Banks open loan restructuring as higher rates raise defaults

Customers at a banking hall. FILE PHOTO | NMG

East Africa’s retail banks have disclosed measures, including loan restructuring to cushion borrowers from the prevailing hard economic conditions precipitated by rising interest rates and inflation across the region.

The lenders which are listed on the Nairobi Securities Exchange have freely reverted to the Covid-19 debt relief measures that include loan repayment moratoria to bail out struggling households and businesses.

The latest move is part of efforts to avert potential defaults and strengthen customer loyalty in a competitive banking sector.

Several lenders sampled by the Business Daily revealed plans to extend a helping hand to their customers whose disposable incomes have been battered by the high cost of living and high interest rates.

These include KCB Group, Co-operative Bank of Kenya, I&M Group and Absa Bank Kenya).

Co-op Bank said it is restructuring customer loans to align their monthly repayment amounts with their reduced income levels while at the same time extending repayment periods.

“We are supporting our customers by way of restructures to align monthly repayment amount with their current (lower) income levels, extension of repayment period to accommodate for reduced monthly payments,” Co-op said in a statement

“We are also offering crucial non-financial services, notably customer training on debt management, to assist them to proactively build skills in prudent financial management to avoid debt distress.”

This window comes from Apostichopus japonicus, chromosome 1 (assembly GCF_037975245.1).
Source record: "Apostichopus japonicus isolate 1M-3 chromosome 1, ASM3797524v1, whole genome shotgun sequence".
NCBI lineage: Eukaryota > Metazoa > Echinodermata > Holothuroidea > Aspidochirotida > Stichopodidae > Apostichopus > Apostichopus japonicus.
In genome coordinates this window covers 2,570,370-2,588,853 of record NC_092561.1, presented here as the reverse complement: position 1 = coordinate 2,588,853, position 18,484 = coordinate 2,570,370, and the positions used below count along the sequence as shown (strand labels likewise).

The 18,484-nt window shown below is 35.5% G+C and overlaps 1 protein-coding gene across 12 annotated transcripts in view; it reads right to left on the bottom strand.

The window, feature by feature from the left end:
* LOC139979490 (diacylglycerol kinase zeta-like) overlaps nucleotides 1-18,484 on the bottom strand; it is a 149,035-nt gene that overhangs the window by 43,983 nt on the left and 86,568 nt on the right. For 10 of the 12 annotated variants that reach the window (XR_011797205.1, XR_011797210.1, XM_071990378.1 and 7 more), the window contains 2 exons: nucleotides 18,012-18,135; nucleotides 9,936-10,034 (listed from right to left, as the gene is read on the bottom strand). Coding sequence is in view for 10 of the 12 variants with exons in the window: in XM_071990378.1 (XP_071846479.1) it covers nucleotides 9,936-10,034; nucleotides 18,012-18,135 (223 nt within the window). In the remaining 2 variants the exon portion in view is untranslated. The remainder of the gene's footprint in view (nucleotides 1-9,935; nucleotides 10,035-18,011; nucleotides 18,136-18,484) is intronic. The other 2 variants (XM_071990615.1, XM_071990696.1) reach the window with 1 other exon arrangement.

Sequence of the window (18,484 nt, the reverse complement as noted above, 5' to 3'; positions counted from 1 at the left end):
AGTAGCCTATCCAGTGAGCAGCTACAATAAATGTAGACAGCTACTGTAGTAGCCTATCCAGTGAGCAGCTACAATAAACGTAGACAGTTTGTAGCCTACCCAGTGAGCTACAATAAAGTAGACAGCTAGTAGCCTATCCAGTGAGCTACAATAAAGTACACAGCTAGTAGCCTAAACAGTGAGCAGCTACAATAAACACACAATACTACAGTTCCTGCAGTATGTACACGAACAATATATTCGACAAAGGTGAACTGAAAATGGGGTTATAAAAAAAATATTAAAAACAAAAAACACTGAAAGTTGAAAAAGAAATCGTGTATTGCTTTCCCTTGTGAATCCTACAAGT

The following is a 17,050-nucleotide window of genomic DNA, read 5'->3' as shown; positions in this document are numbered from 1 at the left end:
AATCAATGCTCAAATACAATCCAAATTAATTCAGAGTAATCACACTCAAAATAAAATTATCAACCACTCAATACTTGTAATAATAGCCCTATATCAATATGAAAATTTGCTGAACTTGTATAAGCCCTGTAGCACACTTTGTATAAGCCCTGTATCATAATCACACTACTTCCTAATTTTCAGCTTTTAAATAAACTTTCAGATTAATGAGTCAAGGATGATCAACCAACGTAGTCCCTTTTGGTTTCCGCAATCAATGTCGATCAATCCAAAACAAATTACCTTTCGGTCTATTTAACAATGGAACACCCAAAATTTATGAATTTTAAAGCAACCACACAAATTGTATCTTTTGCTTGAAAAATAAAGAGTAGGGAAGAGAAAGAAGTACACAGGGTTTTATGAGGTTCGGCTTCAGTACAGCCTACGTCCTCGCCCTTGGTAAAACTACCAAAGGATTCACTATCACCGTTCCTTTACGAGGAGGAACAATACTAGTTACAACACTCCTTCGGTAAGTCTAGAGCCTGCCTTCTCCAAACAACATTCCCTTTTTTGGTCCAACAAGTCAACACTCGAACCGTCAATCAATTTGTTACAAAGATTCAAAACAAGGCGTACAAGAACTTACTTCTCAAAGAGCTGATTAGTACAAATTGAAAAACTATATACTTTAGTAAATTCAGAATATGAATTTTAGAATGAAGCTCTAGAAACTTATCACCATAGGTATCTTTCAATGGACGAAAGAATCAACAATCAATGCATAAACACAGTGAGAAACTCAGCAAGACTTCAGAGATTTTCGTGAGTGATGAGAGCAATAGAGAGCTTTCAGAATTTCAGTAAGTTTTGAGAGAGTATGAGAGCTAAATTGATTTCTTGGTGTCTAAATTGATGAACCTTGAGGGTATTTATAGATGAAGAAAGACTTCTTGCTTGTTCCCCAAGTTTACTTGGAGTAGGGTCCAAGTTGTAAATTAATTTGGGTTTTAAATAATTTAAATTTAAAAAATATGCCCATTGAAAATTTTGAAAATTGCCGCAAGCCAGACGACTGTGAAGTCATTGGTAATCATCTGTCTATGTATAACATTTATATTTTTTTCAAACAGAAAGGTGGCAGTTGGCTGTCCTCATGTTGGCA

Co-op Bank’s loans and advances to customers in the nine months to September 2023 stood at Sh378.07 billion from Sh335.16 billion in the same period the previous year (2022), representing a 12.8 percent growth.

The lender has regional operations in South Sudan.

KCB Group chief executive Paul Russo said, “On a need basis, we are having conversations with customers to see how best we can accommodate them in light of their respective circumstances, especially as relates to existing facilities.”

KCB has regional operations in six countries including Tanzania, South Sudan, Rwanda, Uganda, Burundi and the Democratic Republic of Congo (DRC).

Its loan book grew to Sh1.04 trillion in the nine months to September 30 2023 from Sh758.81 billion in the same period the previous year, largely as a result of the acquisition of the Congolese bank Trust Merchant Bank SA (TMB) in 2022.